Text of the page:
Harris Savides dies at 55; cinematographer on ‘Zodiac’ and ‘Milk’

Harris Savides and director Sofia Coppola work on the set of "Somewhere."
(Franco Biciocchi / Associated Press)

Harris Savides, who was widely considered one of the most influential contemporary cinematographers, earning acclaim for his canny visual sensibility on such films as “Zodiac” and “Milk,” died Wednesday. He was 55.

The Skouras Agency confirmed the New York-based cinematographer’s death but released no other details.

“If you were looking for a cinematographer with both sizzle and substance, you couldn’t find a more adept visual stylist than Harris Savides,” Patrick Goldstein wrote in The Times in 2007.


Filmmaker Gus Van Sant, with whom Savides made six films, told The Times on Thursday: “He was always innovating.”

Van Sant considered him a “constant collaborator,” making such movies with Savides as “Finding Forrester” (2000) “Elephant” (2003), “Last Days” (2005) and “Milk” (2008).

Savides was often praised for a photographic style that captured a hazy, soft naturalism and was reminiscent of the imagery of the 1970s.

In 2007, he shot a trio of striking films, Ridley Scott’s “American Gangster,” David Fincher’s “Zodiac” and Noah Baumbach’s “Margot at the Wedding.”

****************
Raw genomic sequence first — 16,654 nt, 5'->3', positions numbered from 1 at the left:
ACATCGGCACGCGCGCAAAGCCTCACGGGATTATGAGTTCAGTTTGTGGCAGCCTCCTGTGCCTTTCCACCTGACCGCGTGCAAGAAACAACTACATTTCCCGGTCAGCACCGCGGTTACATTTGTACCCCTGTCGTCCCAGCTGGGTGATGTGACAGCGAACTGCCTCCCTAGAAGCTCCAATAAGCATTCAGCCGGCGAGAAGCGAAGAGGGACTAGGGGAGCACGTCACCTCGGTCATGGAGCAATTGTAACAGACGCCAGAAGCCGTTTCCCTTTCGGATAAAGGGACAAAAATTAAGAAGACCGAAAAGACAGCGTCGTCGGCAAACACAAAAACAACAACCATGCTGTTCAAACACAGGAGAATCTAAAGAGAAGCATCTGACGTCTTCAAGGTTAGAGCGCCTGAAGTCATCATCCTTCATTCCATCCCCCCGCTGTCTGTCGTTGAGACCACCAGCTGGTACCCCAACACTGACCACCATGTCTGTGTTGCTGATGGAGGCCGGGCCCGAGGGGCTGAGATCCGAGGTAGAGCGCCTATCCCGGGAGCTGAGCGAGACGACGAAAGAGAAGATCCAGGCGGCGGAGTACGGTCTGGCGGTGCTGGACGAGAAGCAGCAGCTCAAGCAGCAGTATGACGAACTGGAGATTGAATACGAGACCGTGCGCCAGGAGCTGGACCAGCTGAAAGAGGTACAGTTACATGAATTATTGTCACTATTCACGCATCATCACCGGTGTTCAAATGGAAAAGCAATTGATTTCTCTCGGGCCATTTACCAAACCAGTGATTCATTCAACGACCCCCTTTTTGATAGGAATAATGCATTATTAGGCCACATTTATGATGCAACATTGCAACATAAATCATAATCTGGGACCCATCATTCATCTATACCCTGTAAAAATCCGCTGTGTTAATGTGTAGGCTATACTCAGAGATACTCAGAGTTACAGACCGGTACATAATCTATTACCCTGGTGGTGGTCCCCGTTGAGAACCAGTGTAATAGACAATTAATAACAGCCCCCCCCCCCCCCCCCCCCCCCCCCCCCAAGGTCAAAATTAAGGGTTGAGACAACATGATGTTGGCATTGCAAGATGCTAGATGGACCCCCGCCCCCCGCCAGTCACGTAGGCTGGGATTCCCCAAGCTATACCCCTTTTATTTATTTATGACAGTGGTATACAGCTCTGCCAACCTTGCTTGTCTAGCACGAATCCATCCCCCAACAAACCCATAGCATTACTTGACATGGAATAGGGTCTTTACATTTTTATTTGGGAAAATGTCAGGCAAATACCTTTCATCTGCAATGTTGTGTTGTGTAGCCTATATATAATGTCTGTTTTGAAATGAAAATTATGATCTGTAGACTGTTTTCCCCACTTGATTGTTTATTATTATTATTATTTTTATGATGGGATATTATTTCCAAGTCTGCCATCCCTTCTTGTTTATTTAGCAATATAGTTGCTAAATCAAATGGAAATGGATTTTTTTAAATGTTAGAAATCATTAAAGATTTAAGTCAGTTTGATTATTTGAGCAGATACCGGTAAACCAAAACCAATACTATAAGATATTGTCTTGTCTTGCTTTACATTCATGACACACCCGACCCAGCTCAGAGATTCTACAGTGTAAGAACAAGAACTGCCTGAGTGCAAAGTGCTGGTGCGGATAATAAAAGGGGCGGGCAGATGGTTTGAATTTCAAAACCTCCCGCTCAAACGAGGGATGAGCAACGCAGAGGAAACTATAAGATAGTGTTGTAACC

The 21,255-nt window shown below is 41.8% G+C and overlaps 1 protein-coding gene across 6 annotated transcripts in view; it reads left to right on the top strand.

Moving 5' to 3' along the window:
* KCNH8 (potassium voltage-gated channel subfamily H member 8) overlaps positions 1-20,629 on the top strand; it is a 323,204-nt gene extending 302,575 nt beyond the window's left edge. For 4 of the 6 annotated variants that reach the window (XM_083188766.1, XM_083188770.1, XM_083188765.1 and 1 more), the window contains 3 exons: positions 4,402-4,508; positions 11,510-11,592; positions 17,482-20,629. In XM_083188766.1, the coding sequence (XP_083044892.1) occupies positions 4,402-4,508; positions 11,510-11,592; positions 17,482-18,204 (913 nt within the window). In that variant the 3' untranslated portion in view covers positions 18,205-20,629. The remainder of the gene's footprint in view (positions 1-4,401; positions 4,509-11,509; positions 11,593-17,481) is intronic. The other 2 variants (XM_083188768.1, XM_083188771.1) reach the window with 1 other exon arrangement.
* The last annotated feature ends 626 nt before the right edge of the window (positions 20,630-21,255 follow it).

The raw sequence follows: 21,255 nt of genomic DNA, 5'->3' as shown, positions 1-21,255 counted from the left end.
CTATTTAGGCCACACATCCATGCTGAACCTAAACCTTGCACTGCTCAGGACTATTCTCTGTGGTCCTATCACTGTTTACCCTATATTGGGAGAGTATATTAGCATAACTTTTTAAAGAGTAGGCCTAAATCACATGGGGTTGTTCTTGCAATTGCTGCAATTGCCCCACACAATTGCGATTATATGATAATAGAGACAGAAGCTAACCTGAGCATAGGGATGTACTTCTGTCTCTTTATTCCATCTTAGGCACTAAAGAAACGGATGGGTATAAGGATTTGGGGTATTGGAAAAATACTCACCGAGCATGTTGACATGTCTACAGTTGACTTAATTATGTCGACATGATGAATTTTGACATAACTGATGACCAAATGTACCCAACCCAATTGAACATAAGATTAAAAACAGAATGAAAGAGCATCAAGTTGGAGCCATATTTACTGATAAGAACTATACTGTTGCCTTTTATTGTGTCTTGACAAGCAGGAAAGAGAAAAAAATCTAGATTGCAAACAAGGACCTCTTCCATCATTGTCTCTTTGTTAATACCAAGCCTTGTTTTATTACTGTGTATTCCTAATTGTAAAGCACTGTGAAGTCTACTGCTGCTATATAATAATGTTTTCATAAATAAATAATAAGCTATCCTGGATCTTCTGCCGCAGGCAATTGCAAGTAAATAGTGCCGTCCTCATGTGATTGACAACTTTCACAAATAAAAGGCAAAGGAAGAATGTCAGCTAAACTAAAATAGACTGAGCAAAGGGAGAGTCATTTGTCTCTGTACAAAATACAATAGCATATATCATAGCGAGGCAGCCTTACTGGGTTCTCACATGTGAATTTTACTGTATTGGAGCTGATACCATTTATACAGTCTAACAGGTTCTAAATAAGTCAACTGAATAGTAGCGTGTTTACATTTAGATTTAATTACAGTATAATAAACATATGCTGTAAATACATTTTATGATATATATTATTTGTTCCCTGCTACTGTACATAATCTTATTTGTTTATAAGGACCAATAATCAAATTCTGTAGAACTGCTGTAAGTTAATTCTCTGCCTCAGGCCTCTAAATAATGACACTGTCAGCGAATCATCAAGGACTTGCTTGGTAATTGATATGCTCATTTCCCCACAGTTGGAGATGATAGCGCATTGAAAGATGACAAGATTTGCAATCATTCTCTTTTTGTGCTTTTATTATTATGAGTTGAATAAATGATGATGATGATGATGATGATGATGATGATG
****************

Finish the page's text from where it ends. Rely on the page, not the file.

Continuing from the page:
It was a tribute to Savides’ visual technique that “Gangster” and “Zodiac” were set in exactly the same time period but couldn’t look more different, Goldstein wrote.

For “Zodiac” Savides drew from unadorned photos of ‘70s Americana while “Gangster” was inspired by the gritty stylization of such 1970s crime movies as “The French Connection.”


“His interests are much more in how the story needs to be told,” Fincher told Variety in 2008. “He is now less of a photographer — he’s forgotten more than most people know about technique — and a coauthor of a film’s mis-en-scene.”

Used to working with auteurs, Savides was “adept at crawling into a director’s personal style and enhancing it from the inside,” Back Stage magazine said last year.

The cinematographer downplayed any notion that he had a style of his own that he brought to each project. “Directors tell me what they want and I’ll try to figure it out. I don’t want to ever come to the table with my preconceived notions,” he said in 2008 in Interview magazine. “You shouldn’t see the photography in the film.”

Born Sept. 28, 1957, in New York City, Savides earned a degree in film and still photography from the city’s School of Visual Arts.

He started out in fashion photography but didn’t like the lack of control, he later said, so started making commercials and music videos with directors such as Martin Scorsese and Wong Kar-Wai. He also worked on director Mark Romanek’s stylish 1997 video for the Fiona Apple song “Criminal.”

Savides’ other feature film credits include James Gray’s “The Yards,” Jonathan Glazer’s “Birth,” and Woody Allen’s “Whatever Works” (2009).

More recently, he shot two films that captured life and light in Los Angeles, Baumbach’s “Greenberg” and Sofia Coppola’s “Somewhere” (2010). He also worked on “The Bling Ring,” scheduled to be released next year.

“I don’t want to repeat myself,” Savides told Variety in 2009. “I have a real issue with that. You shouldn’t be seeing me. You should be seeing the film.”

Information on survivors was not immediately available.